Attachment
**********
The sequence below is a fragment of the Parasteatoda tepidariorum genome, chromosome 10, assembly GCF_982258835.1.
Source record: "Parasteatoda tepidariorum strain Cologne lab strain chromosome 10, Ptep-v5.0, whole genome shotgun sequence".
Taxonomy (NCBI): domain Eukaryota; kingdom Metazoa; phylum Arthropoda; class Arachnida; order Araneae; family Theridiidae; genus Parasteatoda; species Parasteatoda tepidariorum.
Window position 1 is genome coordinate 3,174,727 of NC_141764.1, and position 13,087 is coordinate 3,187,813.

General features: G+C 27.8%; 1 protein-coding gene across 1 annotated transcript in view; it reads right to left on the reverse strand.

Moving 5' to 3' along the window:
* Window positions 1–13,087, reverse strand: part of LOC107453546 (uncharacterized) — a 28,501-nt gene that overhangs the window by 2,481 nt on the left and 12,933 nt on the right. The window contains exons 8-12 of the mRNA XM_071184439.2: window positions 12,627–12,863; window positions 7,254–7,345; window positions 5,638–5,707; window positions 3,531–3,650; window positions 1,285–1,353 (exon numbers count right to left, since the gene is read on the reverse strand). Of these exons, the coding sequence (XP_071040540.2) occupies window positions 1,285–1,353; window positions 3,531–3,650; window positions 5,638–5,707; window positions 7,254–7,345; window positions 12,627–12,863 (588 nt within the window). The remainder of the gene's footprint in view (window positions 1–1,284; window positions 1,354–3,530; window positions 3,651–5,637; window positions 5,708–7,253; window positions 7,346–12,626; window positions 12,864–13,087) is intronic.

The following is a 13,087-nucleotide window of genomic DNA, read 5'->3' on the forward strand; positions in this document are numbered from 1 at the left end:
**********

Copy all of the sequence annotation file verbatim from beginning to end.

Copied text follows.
The sequence below is a fragment of the Parasteatoda tepidariorum genome, chromosome 10, assembly GCF_982258835.1.
Source record: "Parasteatoda tepidariorum strain Cologne lab strain chromosome 10, Ptep-v5.0, whole genome shotgun sequence".
Taxonomy (NCBI): domain Eukaryota; kingdom Metazoa; phylum Arthropoda; class Arachnida; order Araneae; family Theridiidae; genus Parasteatoda; species Parasteatoda tepidariorum.
Window position 1 is genome coordinate 3,174,727 of NC_141764.1, and position 13,087 is coordinate 3,187,813.

General features: G+C 27.8%; 1 protein-coding gene across 1 annotated transcript in view; it reads right to left on the reverse strand.

Moving 5' to 3' along the window:
* Window positions 1–13,087, reverse strand: part of LOC107453546 (uncharacterized) — a 28,501-nt gene that overhangs the window by 2,481 nt on the left and 12,933 nt on the right. The window contains exons 8-12 of the mRNA XM_071184439.2: window positions 12,627–12,863; window positions 7,254–7,345; window positions 5,638–5,707; window positions 3,531–3,650; window positions 1,285–1,353 (exon numbers count right to left, since the gene is read on the reverse strand). Of these exons, the coding sequence (XP_071040540.2) occupies window positions 1,285–1,353; window positions 3,531–3,650; window positions 5,638–5,707; window positions 7,254–7,345; window positions 12,627–12,863 (588 nt within the window). The remainder of the gene's footprint in view (window positions 1–1,284; window positions 1,354–3,530; window positions 3,651–5,637; window positions 5,708–7,253; window positions 7,346–12,626; window positions 12,864–13,087) is intronic.

The following is a 13,087-nucleotide window of genomic DNA, read 5'->3' on the forward strand; positions in this document are numbered from 1 at the left end: